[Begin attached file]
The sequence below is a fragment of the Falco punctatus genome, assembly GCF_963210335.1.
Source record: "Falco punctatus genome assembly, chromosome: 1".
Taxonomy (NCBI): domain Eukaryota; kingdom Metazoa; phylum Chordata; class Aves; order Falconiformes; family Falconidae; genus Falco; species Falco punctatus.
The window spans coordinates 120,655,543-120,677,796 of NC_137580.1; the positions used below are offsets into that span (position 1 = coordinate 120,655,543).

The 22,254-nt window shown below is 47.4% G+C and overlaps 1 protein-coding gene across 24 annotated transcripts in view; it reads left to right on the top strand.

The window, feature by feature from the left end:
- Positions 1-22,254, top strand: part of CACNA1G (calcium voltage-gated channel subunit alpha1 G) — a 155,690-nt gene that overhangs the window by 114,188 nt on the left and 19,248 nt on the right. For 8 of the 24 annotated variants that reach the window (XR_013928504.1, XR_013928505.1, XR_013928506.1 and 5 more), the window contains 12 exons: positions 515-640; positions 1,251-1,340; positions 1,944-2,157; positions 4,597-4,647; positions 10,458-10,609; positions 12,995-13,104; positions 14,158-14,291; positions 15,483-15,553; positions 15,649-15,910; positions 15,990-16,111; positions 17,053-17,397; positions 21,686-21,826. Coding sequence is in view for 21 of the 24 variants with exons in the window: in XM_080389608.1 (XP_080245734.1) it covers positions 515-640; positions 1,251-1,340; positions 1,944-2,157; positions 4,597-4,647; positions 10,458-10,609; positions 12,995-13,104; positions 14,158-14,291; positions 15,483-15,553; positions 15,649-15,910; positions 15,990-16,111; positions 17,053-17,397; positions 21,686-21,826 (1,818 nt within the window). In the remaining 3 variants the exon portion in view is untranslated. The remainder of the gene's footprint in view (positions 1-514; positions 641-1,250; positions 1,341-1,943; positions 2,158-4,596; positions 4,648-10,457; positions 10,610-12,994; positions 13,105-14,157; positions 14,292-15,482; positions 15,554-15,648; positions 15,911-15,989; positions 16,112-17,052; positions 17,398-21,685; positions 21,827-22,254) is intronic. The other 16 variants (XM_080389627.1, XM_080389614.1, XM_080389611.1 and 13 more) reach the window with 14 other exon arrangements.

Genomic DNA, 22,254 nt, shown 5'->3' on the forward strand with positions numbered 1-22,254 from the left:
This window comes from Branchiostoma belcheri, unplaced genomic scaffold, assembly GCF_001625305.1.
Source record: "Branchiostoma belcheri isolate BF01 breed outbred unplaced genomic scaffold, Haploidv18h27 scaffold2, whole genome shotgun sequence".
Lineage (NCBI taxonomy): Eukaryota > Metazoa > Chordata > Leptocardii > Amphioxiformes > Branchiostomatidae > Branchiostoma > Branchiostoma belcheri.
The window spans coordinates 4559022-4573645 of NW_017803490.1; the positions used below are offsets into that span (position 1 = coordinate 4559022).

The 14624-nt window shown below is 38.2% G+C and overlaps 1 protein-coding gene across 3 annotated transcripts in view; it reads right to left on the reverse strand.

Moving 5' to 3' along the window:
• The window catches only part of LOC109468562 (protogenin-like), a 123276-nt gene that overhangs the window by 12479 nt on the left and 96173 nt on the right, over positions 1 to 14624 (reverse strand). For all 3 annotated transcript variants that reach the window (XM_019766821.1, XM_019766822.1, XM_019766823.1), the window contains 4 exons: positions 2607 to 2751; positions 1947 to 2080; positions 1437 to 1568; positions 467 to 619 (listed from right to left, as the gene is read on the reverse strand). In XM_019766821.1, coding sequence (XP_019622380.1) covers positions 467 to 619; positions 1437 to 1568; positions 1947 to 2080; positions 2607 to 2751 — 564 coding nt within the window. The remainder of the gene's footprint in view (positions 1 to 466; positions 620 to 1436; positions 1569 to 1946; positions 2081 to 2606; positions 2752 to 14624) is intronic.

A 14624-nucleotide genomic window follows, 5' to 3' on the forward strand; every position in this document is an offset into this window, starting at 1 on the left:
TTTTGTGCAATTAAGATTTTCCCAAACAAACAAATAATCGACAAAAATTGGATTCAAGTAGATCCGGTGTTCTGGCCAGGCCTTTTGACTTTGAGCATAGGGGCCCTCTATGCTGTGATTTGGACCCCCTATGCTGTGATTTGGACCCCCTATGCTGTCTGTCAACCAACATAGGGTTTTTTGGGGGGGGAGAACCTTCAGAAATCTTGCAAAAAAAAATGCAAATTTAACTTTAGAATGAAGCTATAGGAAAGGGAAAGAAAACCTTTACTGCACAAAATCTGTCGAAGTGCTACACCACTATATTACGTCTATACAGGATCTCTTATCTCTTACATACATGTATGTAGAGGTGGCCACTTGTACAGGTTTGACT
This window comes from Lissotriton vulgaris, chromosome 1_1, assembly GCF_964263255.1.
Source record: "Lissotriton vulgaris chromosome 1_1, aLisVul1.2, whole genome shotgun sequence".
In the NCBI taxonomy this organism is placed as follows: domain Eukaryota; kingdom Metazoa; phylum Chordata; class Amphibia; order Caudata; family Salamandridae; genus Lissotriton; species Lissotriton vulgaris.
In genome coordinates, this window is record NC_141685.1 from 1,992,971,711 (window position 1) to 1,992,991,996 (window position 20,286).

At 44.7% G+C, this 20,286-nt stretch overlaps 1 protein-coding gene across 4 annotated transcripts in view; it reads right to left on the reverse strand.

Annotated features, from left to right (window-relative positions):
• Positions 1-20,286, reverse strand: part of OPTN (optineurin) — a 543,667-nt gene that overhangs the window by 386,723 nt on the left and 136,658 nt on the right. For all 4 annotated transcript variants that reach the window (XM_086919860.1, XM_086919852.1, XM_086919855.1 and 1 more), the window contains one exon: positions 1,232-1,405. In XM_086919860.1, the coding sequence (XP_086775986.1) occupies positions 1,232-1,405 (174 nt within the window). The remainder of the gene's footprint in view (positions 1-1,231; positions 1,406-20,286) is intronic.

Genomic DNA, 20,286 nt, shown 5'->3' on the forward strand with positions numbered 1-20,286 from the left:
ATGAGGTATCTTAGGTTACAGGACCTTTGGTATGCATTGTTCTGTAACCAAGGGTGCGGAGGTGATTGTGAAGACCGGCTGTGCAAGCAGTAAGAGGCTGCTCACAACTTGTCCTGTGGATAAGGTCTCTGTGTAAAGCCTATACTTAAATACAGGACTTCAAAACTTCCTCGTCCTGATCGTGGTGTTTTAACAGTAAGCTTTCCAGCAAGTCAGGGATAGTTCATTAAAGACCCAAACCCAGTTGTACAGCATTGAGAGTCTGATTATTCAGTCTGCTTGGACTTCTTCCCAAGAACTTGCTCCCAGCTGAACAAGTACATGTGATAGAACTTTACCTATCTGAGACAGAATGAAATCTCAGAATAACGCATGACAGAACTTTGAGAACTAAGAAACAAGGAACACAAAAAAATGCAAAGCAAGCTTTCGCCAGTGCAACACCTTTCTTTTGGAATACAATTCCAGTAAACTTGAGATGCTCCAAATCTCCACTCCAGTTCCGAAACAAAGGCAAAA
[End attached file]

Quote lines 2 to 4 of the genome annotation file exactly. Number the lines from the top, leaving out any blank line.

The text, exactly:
Source record: "Falco punctatus genome assembly, chromosome: 1".
Taxonomy (NCBI): domain Eukaryota; kingdom Metazoa; phylum Chordata; class Aves; order Falconiformes; family Falconidae; genus Falco; species Falco punctatus.
The window spans coordinates 120,655,543-120,677,796 of NC_137580.1; the positions used below are offsets into that span (position 1 = coordinate 120,655,543).